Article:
As far as physical problems, when one of your sheep looks thin, you have problem. This is especially important if you have wool sheep, since it is usually harder to notice body condition under all that wool. Meaning she’s thinner than you think.

Check her over, is it bad teeth, sore feet or does she need dewormed? The sooner you figure out the problem the more likely a good recovery or at the least you’ll have a cull that is sellable.

Additionally, you can really help yourself out if you figure out how to deal with common problems before they get worse. Ask around to see what are common challenges in your area, so you know what to look for.

A sheep chewing her cud equals a happy sheep

Here is an easy answer to many of your sheep questions, if the ewe is laying down chewing her cud, she is full and things are going well for her.

Happy sheep spend a lot of time chewing their cuds, sick sheep do not.

If you are wondering what is going on with a ewe, like she is standing oddly or laying down when the rest are up and about, if you see her chewing her cud, you know she feels pretty good.

Understand that sheep are quick reactors, not thinking first

Sheep get the reputation for being stupid, but that’s not the case. They are just quick reactors.

To be fair, often they do overreact and that can be frustrating for the shepherd! But, it’s not because they are stupid, it’s because sheep handle changes in their immediate environment differently than we would.

We would see something that was not a threat and think about it, sheep just react then consider if something is okay or not, but the react is always first. This is how sheep survive predators, quick reaction is wired into their genes.

The great news here is that once you realize that sheep will react first and think second, you can change your approach to handling sheep, especially moving them, and get much better results for your efforts.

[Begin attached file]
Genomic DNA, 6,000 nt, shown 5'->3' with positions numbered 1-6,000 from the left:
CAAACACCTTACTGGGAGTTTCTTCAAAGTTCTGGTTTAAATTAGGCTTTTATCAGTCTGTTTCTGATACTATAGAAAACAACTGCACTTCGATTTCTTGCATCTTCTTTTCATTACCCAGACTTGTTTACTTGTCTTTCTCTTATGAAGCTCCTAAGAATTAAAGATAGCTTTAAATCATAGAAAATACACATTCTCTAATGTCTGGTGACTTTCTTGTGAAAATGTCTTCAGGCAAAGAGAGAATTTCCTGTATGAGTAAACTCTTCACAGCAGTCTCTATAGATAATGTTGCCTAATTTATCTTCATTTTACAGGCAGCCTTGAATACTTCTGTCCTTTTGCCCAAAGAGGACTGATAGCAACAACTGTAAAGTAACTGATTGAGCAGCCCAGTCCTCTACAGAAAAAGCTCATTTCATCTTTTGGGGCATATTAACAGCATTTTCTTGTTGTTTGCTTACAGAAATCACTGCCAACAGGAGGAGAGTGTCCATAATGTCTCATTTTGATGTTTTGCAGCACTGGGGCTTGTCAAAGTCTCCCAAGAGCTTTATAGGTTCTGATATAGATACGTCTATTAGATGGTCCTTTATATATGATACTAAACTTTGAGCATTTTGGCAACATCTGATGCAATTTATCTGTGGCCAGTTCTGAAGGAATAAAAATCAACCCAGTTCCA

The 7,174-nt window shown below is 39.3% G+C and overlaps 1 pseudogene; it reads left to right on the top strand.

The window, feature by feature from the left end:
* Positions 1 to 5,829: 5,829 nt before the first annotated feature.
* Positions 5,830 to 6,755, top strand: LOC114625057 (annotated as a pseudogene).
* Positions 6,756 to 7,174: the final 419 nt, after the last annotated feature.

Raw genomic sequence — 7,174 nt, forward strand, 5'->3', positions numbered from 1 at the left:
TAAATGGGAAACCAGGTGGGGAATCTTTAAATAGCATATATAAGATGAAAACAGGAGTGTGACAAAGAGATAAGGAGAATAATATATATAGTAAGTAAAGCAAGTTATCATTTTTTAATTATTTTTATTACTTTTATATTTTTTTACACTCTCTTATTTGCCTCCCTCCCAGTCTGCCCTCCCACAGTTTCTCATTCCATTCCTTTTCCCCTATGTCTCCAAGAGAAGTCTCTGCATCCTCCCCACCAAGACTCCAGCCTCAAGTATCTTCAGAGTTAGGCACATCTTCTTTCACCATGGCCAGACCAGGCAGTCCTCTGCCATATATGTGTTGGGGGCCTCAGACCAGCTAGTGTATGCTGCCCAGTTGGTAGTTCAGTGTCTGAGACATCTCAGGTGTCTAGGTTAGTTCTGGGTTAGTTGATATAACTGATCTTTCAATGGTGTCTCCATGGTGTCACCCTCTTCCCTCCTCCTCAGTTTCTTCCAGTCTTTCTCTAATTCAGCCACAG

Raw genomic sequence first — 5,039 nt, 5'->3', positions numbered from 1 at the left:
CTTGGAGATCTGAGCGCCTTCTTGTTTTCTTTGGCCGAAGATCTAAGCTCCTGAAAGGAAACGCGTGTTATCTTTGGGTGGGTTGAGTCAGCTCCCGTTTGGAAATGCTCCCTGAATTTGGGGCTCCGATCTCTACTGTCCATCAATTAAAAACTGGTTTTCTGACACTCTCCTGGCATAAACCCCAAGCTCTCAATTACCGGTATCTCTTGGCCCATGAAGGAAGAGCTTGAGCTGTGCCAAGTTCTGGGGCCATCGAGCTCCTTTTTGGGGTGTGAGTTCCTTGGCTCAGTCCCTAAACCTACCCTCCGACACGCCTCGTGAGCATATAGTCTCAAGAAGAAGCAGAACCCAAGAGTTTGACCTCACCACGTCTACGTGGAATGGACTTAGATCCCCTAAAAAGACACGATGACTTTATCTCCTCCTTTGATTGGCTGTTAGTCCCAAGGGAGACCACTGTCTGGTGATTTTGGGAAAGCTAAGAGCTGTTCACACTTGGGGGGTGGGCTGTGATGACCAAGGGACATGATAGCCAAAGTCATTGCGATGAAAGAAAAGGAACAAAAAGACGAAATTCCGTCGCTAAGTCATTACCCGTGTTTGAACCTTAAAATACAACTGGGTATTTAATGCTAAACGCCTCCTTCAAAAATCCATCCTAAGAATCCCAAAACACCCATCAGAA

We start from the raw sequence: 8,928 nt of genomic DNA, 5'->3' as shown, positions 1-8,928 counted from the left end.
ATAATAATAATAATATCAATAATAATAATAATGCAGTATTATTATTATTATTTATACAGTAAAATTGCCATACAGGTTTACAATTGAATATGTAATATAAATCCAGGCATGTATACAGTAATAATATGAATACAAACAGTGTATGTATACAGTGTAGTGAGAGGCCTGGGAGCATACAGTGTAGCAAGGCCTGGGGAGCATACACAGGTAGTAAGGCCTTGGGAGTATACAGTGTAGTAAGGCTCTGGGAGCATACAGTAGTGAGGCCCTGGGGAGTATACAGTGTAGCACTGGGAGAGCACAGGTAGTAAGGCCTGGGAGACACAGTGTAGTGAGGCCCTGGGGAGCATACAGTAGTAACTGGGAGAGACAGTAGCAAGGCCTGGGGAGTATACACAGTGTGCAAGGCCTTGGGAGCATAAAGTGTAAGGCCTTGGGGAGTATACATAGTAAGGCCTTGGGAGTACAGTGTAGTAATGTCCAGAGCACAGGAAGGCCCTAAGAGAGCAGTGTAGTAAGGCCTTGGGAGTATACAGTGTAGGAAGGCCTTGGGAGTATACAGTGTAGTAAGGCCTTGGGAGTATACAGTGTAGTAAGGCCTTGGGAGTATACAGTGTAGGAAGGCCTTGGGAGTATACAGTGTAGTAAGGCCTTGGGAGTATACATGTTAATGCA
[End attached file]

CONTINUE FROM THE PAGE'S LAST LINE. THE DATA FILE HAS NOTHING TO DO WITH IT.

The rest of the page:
For instance, you’ll learn that sheep automatically want to follow the other sheep. We were loading a small group of lambs for sale last week and put one lamb on the truck and the others ran up to us and jumped on, too.

Yes, best loading ever! (Usually, this does not happen but we were happy to take advantage of a good thing when it did!)

My point is that if the sheep had thought about it, they might wonder if they wanted to go on the truck or not, but they didn’t think about anything other than being with their buddies.

Know that sheep vary in personality

Sheep in your flock will vary in personality.

If you have a breed that is calm, they all will be calmer than most sheep but some of your sheep will be more calm than others. Some of your ewes will be more friendly than others and some more curious.

These same differences will apply to sheep of different breeds, as well. For instance, we have some Finn sheep and they do not herd as well as the rest of our sheep.

They are great at following a bucket or being first in line to move to a new pasture, though! I’m not saying that there is anything wrong with the Finns, they are just a bit different than the other sheep, as far as working with them goes.

The other type of sheep that will vary in personality is rams, when compared to ewes. I have noticed that the rams just don’t move as well as ewes, unless, of course, they think it is their idea, then they move just fine!

When we approach the flock the rams will give us the “we don’t feel like it” until the ewes start to move then the rams are fine with moving, too. Rams in a pen by themselves, don’t move well, either, it’s just the ram way.

Image credit: the sheep crossing the bridge is from The Sheep Game (YouTube), used with permission